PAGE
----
Letters: A Genuine Concern

    My name is Lee M. Wiston, chief operations officer for Valley Marble and Slate Corp. in New Milford, Conn. I’m a third-generation natural-stone professional. I learned my trade from my father, Mark Wiston, my uncle, Michael E. Wiston, and my grandfather Eugene J. Wiston, who started our company over 40 years ago. I’ve used their knowledge in order to continue to make strides and overcome hurdles in this industry, all the while keeping the traditions and know how of people who have come before me.
    My uncle Michael not only was president of StonExpo, but also helped in writing the first Marble Institute of America’s Design Manual for dimensional stone. These standards are ones that, over the years, have started to change.  These changes – some good, some not so good – and the growing number of problems in the industry today, are the reasons I feel I need to voice my growing concern for this beloved industry.
     It seems as if, in today’s society, the words professionalism, morality, honesty, and quality are ones that not only aren’t used very often, but are not upheld.  A large majority of people and businesses are looking for the fast buck. Instead of trying to make their jobs easier, they have succeeded in cutting corners to get a job done the wrong way, rather than inventing ways to be more-proficient. The corners they cut are being taught to others, and are now becoming a standard in the business.
    Just because a number of people are doing something the wrong way does not mean that we, as an industry, should accept this as a new standard. My grandfather would be rolling in his grave if he saw some of these practices that are now being used.
    What ever happened to having pride in your work, and giving the end customer the product they not only deserve, but the product they pay good, hard-earned money to get? These so-called fabricators are hurting this industry in many ways that seem to be going unnoticed. Not only are they giving end customers finished work that is sub- par and unacceptable, but they also hurt the legitimate, quality fabricators with their bargain-basement pricing.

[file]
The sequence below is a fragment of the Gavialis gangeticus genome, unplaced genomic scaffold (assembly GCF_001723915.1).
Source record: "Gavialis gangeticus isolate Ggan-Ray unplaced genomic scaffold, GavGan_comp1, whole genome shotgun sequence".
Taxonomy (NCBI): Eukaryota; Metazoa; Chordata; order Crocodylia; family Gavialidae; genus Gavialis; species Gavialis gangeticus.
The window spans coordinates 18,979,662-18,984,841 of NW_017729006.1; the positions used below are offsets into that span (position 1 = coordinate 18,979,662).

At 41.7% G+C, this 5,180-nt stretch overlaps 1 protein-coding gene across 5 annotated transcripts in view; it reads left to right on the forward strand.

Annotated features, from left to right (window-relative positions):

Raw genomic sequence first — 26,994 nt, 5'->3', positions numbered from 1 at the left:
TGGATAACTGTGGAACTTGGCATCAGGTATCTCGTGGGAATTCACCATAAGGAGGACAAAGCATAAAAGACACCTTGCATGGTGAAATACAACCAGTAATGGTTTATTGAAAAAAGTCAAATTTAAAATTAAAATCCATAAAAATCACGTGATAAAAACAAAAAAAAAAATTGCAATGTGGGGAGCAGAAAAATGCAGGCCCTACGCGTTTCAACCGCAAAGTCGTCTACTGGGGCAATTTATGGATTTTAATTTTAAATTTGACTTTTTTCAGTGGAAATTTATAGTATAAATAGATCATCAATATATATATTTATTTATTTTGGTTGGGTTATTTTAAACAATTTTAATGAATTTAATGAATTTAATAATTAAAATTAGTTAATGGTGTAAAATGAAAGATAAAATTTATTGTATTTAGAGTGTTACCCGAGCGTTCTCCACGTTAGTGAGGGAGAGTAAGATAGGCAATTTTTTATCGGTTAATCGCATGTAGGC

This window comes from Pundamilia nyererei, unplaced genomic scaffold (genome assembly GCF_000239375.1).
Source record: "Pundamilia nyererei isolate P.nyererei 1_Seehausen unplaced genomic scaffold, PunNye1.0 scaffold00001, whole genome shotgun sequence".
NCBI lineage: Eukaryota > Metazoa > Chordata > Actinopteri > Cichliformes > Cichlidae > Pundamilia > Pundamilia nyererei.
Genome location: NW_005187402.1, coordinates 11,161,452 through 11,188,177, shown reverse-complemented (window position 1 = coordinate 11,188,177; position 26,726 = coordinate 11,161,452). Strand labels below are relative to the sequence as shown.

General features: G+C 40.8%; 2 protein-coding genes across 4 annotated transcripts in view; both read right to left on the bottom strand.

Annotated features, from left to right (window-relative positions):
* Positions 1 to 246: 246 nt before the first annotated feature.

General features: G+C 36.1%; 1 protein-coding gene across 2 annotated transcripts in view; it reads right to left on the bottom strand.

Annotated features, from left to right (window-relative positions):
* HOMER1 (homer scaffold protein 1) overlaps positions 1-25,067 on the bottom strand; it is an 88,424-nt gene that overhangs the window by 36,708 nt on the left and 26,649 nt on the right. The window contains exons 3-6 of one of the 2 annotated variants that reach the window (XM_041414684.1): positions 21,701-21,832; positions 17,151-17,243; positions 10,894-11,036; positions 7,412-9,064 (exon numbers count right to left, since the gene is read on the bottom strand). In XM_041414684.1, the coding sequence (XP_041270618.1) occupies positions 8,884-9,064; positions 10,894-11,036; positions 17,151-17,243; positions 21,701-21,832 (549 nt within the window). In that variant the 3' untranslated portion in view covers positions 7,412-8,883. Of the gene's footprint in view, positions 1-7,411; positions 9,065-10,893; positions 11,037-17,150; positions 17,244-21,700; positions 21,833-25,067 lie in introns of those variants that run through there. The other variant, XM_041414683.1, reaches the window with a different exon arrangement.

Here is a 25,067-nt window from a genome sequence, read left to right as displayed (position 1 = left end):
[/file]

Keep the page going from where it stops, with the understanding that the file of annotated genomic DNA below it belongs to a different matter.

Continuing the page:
The only true way of fixing these problems, if there is a way to fix what has gotten out of hand, is to have quality members of the industry stand together and not necessarily rewrite what we will accept , but go back and use the traditions and standards that our forefathers used.
    Don’t get me wrong – a lot of the new technology, environmental issues and safety aspects of the business have made great strides and achievements that cannot be overlooked. The fact of the matter is that we, as an industry, have come to accept and use a lower standard of quality that would never have passed in an age where people took pride in their work.
    Maybe it is just wishful thinking, and these are just different times, but I know personally I will continue to use the teachings and know-how  of a generation that taught me about  excellence and high standards, and being able to take pride in your work and have an end product that I’m proud to put my name on.
    My hope is that this will find the eyes of people that share my view of this beloved industry, and are striving to make it better. And for those that seem to be doing things the easy way; if you only take one thing from this, let this be that nothing in life comes easy, and start taking a little pride in what you do. You will not only help yourself, but you will be helping the entire stone industry as well.
    
    Lee M. Wiston
    Chief Operations Officer  
    Valley Marble and Slate Corp